Merkel Approval Rises to Highest Since 2009 After EU Summit

Chancellor Angel Merkel
Chancellor Angel Merkel remained Germany’s most-popular politician, according to a poll taken after last week's European Union summit. Photographer: Alessia Pierdomenico/Bloomberg

Chancellor Angela Merkel’s approval rating rose to the highest since 2009 as a majority of Germans backed her handling of the euro area’s debt crisis, according to a poll taken after last week’s European Union summit.

Merkel’s stance was backed by 58 percent of respondents in the poll for ARD public television, suggesting that her rebuff of calls by Italy and Spain for Germany to help underwrite the entire currency union’s debt is paying off at home.

“This is another indication, if one were needed, that Germany stood its ground at last week’s EU summit despite perceptions that it caved in,” Nicholas Spiro, managing director of Spiro Sovereign Strategy in London, said in an e-mail.

The chancellor remains Germany’s most popular politician, with 66 percent saying said she is doing a good job, eight percentage points more than in June and the most since December 2009, according to the monthly Infratest Dimap poll released late yesterday. A record 85 percent said the worst of the turmoil lies ahead, ARD said in an e-mailed statement.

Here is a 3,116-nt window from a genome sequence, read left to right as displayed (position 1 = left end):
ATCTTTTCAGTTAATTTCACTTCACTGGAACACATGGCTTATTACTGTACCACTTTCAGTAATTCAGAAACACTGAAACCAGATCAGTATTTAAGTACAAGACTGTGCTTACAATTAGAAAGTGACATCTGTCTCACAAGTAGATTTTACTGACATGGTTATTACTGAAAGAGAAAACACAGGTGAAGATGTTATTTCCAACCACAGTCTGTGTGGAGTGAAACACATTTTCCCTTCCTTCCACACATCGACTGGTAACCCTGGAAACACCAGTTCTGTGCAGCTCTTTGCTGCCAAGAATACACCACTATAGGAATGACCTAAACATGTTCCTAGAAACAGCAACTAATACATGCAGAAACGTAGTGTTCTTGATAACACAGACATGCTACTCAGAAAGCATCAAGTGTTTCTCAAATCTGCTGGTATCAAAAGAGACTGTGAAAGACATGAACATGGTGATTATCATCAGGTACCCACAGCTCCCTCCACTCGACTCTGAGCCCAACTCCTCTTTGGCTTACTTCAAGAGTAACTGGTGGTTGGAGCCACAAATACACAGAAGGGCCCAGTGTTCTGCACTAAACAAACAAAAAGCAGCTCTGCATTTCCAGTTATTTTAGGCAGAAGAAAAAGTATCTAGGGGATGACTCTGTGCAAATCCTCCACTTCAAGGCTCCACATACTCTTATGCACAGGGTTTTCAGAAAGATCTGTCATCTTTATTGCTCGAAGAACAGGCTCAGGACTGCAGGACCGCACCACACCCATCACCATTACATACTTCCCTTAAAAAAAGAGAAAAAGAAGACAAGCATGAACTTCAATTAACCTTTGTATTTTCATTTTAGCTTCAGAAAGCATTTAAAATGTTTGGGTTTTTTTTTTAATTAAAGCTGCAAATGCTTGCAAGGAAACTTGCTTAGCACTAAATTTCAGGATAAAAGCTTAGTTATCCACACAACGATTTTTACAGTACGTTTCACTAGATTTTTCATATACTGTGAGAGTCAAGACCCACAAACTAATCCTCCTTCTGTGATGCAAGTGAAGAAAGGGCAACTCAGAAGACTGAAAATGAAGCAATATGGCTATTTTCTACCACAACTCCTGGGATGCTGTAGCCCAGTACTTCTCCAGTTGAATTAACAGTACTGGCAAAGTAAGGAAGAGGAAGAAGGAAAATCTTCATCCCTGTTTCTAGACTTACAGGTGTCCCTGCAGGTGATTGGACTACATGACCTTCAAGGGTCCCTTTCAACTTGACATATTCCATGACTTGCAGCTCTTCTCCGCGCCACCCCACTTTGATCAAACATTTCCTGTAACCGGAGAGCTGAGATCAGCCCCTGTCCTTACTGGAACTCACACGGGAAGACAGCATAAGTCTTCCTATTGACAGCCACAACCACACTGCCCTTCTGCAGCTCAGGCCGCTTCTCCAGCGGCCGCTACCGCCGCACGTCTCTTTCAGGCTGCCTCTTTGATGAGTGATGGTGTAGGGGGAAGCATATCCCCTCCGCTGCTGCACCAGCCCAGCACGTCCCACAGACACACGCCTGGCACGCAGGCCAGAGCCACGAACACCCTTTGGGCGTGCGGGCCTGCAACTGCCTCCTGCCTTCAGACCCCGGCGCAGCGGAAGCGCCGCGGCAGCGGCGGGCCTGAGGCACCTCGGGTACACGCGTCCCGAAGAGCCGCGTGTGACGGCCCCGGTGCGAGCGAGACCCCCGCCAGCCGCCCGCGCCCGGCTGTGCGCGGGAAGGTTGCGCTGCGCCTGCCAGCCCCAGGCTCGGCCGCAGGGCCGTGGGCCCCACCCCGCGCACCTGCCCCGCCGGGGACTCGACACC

Defense Minister Thomas de Maiziere, who was Merkel’s chief of staff during her first term between 2005 and 2009, had the second-highest approval rating. Frank-Walter Steinmeier, Merkel’s Social Democratic challenger in the 2009 election, tied Finance Minister Wolfgang Schaeuble for third place with 61 percent.

Merkel’s Christian Democratic bloc would win the largest share of the vote, 35 percent, compared with 30 percent for the Social Democrats, if elections were held now, according to the poll. With 4 percent support for Merkel’s Free Democratic Party ally and 14 percent for the Greens, which were part of a Social Democrat-led government from 1998 to 2005, the poll indicates that neither combination would have a majority in parliament.

The July 2-4 poll of 1,004 people had a margin of error of 3.1 percentage points.

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